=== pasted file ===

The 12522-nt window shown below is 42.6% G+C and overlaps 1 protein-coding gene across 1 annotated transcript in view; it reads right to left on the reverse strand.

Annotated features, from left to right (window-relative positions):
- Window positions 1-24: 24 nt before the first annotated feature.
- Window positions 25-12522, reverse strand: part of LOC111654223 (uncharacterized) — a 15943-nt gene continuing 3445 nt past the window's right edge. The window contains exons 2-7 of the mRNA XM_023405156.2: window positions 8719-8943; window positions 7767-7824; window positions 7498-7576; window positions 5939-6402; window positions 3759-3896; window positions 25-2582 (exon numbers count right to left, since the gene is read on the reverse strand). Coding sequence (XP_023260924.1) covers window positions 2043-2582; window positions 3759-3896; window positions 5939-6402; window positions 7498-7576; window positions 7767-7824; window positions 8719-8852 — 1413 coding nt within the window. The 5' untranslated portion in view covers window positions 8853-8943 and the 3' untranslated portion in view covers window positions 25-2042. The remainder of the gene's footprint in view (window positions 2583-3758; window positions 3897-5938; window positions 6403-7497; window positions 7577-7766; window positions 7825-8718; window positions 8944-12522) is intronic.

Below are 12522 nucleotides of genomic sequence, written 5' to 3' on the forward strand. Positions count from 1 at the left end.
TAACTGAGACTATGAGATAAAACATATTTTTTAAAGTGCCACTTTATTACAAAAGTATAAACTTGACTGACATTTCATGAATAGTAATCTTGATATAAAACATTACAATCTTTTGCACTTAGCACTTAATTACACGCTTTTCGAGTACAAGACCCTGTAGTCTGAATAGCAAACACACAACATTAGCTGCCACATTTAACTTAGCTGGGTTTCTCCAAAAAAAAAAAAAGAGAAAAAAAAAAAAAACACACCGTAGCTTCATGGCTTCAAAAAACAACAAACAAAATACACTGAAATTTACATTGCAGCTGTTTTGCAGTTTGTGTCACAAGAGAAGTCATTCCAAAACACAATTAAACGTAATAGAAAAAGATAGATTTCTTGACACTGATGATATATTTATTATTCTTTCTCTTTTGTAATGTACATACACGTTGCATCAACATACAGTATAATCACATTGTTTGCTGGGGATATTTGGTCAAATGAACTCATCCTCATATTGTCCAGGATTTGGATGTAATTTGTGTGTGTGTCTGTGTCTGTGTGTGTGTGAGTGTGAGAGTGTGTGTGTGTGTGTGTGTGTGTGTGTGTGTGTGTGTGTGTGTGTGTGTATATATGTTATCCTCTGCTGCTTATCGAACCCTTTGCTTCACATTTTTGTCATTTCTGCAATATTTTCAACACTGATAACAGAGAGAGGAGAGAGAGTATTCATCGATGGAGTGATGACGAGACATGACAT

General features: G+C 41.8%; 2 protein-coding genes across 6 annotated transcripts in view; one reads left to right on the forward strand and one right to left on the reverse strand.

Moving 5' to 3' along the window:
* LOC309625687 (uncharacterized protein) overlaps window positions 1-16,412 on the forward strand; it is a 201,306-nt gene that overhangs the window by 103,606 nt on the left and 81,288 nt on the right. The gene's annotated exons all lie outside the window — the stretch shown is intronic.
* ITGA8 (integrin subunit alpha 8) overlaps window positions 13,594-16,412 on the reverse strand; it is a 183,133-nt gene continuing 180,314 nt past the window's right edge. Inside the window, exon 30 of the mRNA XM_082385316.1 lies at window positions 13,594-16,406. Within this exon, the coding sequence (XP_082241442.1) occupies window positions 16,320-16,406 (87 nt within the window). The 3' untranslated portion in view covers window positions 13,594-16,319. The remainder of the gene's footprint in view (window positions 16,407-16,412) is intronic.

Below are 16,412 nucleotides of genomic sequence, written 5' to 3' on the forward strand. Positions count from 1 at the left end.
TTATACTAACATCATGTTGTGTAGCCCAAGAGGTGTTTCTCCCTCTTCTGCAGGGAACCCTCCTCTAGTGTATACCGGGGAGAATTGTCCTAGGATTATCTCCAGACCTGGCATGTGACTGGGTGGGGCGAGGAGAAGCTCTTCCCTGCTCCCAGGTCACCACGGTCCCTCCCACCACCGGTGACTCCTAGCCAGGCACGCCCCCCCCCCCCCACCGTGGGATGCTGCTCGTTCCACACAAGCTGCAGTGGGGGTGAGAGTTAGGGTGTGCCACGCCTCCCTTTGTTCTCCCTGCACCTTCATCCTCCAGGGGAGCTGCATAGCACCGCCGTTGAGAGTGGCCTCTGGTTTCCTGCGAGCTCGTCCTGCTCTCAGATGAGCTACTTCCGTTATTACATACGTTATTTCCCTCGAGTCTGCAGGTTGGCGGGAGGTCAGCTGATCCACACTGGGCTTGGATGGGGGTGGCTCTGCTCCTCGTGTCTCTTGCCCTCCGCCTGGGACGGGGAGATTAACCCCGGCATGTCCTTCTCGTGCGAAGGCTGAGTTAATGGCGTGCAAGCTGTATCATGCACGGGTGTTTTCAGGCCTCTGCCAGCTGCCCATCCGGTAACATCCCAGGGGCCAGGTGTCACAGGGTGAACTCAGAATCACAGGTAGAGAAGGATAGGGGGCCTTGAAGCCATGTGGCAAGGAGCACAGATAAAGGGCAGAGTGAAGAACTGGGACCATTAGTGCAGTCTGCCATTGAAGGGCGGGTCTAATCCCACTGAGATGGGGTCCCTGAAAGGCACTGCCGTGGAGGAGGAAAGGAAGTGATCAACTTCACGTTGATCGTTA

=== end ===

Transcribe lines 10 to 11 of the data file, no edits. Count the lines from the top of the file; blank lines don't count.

* ITGA8 (integrin subunit alpha 8) overlaps window positions 13,594-16,412 on the reverse strand; it is a 183,133-nt gene continuing 180,314 nt past the window's right edge. Inside the window, exon 30 of the mRNA XM_082385316.1 lies at window positions 13,594-16,406. Within this exon, the coding sequence (XP_082241442.1) occupies window positions 16,320-16,406 (87 nt within the window). The 3' untranslated portion in view covers window positions 13,594-16,319. The remainder of the gene's footprint in view (window positions 16,407-16,412) is intronic.

Below are 16,412 nucleotides of genomic sequence, written 5' to 3' on the forward strand. Positions count from 1 at the left end.